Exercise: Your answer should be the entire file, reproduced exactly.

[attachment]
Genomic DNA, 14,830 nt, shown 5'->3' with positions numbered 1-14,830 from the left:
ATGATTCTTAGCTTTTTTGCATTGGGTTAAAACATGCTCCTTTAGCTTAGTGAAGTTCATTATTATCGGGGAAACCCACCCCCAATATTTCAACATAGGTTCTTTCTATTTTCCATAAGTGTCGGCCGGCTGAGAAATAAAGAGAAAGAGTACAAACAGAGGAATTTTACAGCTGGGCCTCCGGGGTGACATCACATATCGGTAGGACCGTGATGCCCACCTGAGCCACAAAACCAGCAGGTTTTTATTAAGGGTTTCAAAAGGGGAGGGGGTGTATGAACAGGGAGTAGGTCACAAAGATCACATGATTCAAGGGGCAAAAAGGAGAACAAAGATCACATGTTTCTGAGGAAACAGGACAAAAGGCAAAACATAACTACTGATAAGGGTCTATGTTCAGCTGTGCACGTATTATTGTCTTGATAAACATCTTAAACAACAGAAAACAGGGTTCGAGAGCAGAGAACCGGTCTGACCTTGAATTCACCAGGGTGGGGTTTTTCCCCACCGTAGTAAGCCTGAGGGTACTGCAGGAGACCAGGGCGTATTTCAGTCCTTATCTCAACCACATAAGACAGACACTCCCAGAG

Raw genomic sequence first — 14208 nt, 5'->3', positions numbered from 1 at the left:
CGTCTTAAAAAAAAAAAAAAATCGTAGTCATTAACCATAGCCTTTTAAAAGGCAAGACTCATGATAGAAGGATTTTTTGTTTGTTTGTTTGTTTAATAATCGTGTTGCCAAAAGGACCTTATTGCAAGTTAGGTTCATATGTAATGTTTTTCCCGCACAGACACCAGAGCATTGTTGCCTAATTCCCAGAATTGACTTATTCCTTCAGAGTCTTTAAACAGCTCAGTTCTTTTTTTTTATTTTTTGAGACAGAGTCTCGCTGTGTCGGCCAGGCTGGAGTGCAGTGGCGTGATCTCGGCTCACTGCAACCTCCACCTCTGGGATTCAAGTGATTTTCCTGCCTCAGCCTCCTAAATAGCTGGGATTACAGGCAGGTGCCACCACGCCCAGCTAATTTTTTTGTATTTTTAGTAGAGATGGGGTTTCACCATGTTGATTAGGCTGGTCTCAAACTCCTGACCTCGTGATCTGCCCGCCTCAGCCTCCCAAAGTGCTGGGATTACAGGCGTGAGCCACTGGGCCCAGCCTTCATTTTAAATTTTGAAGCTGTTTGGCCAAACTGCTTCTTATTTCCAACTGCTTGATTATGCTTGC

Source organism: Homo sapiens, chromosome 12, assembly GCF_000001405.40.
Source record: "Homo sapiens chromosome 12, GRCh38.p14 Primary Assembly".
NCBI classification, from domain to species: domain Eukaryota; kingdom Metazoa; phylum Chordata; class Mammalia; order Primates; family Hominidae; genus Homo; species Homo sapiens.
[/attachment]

Genomic DNA, 14,830 nt, shown 5'->3' with positions numbered 1-14,830 from the left:
ATGATTCTTAGCTTTTTTGCATTGGGTTAAAACATGCTCCTTTAGCTTAGTGAAGTTCATTATTATCGGGGAAACCCACCCCCAATATTTCAACATAGGTTCTTTCTATTTTCCATAAGTGTCGGCCGGCTGAGAAATAAAGAGAAAGAGTACAAACAGAGGAATTTTACAGCTGGGCCTCCGGGGTGACATCACATATCGGTAGGACCGTGATGCCCACCTGAGCCACAAAACCAGCAGGTTTTTATTAAGGGTTTCAAAAGGGGAGGGGGTGTATGAACAGGGAGTAGGTCACAAAGATCACATGATTCAAGGGGCAAAAAGGAGAACAAAGATCACATGTTTCTGAGGAAACAGGACAAAAGGCAAAACATAACTACTGATAAGGGTCTATGTTCAGCTGTGCACGTATTATTGTCTTGATAAACATCTTAAACAACAGAAAACAGGGTTCGAGAGCAGAGAACCGGTCTGACCTTGAATTCACCAGGGTGGGGTTTTTCCCCACCGTAGTAAGCCTGAGGGTACTGCAGGAGACCAGGGCGTATTTCAGTCCTTATCTCAACCACATAAGACAGACACTCCCAGAG

Raw genomic sequence first — 14208 nt, 5'->3', positions numbered from 1 at the left:
CGTCTTAAAAAAAAAAAAAAATCGTAGTCATTAACCATAGCCTTTTAAAAGGCAAGACTCATGATAGAAGGATTTTTTGTTTGTTTGTTTGTTTAATAATCGTGTTGCCAAAAGGACCTTATTGCAAGTTAGGTTCATATGTAATGTTTTTCCCGCACAGACACCAGAGCATTGTTGCCTAATTCCCAGAATTGACTTATTCCTTCAGAGTCTTTAAACAGCTCAGTTCTTTTTTTTTATTTTTTGAGACAGAGTCTCGCTGTGTCGGCCAGGCTGGAGTGCAGTGGCGTGATCTCGGCTCACTGCAACCTCCACCTCTGGGATTCAAGTGATTTTCCTGCCTCAGCCTCCTAAATAGCTGGGATTACAGGCAGGTGCCACCACGCCCAGCTAATTTTTTTGTATTTTTAGTAGAGATGGGGTTTCACCATGTTGATTAGGCTGGTCTCAAACTCCTGACCTCGTGATCTGCCCGCCTCAGCCTCCCAAAGTGCTGGGATTACAGGCGTGAGCCACTGGGCCCAGCCTTCATTTTAAATTTTGAAGCTGTTTGGCCAAACTGCTTCTTATTTCCAACTGCTTGATTATGCTTGC

Source organism: Homo sapiens, chromosome 12, assembly GCF_000001405.40.
Source record: "Homo sapiens chromosome 12, GRCh38.p14 Primary Assembly".
NCBI classification, from domain to species: domain Eukaryota; kingdom Metazoa; phylum Chordata; class Mammalia; order Primates; family Hominidae; genus Homo; species Homo sapiens.